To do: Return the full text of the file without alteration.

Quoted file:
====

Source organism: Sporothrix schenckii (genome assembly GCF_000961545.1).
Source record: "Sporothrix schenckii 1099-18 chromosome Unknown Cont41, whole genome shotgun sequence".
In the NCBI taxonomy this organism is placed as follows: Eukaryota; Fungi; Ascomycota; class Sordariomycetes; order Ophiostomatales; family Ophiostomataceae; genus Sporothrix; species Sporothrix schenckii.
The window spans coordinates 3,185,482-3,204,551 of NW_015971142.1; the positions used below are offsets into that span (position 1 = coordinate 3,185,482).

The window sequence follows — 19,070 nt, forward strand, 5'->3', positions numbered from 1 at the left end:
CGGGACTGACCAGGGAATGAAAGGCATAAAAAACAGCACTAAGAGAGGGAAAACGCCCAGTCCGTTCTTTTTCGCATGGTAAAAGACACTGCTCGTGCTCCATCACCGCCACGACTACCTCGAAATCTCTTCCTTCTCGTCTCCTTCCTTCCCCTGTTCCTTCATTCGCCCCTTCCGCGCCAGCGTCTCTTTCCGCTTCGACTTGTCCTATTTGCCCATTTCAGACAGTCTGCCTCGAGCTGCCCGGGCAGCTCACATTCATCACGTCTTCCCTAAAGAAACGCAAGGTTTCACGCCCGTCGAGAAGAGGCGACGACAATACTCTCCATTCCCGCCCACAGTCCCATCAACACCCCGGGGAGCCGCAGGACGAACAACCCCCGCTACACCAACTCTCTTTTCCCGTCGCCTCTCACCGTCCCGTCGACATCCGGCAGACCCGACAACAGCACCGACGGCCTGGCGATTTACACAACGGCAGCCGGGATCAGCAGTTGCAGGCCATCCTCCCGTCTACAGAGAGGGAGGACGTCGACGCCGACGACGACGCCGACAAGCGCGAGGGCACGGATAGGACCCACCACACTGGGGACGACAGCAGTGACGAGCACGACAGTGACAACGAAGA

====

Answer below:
Source organism: Sporothrix schenckii (genome assembly GCF_000961545.1).
Source record: "Sporothrix schenckii 1099-18 chromosome Unknown Cont41, whole genome shotgun sequence".
In the NCBI taxonomy this organism is placed as follows: Eukaryota; Fungi; Ascomycota; class Sordariomycetes; order Ophiostomatales; family Ophiostomataceae; genus Sporothrix; species Sporothrix schenckii.
The window spans coordinates 3,185,482-3,204,551 of NW_015971142.1; the positions used below are offsets into that span (position 1 = coordinate 3,185,482).

The window sequence follows — 19,070 nt, forward strand, 5'->3', positions numbered from 1 at the left end:
CGGGACTGACCAGGGAATGAAAGGCATAAAAAACAGCACTAAGAGAGGGAAAACGCCCAGTCCGTTCTTTTTCGCATGGTAAAAGACACTGCTCGTGCTCCATCACCGCCACGACTACCTCGAAATCTCTTCCTTCTCGTCTCCTTCCTTCCCCTGTTCCTTCATTCGCCCCTTCCGCGCCAGCGTCTCTTTCCGCTTCGACTTGTCCTATTTGCCCATTTCAGACAGTCTGCCTCGAGCTGCCCGGGCAGCTCACATTCATCACGTCTTCCCTAAAGAAACGCAAGGTTTCACGCCCGTCGAGAAGAGGCGACGACAATACTCTCCATTCCCGCCCACAGTCCCATCAACACCCCGGGGAGCCGCAGGACGAACAACCCCCGCTACACCAACTCTCTTTTCCCGTCGCCTCTCACCGTCCCGTCGACATCCGGCAGACCCGACAACAGCACCGACGGCCTGGCGATTTACACAACGGCAGCCGGGATCAGCAGTTGCAGGCCATCCTCCCGTCTACAGAGAGGGAGGACGTCGACGCCGACGACGACGCCGACAAGCGCGAGGGCACGGATAGGACCCACCACACTGGGGACGACAGCAGTGACGAGCACGACAGTGACAACGAAGA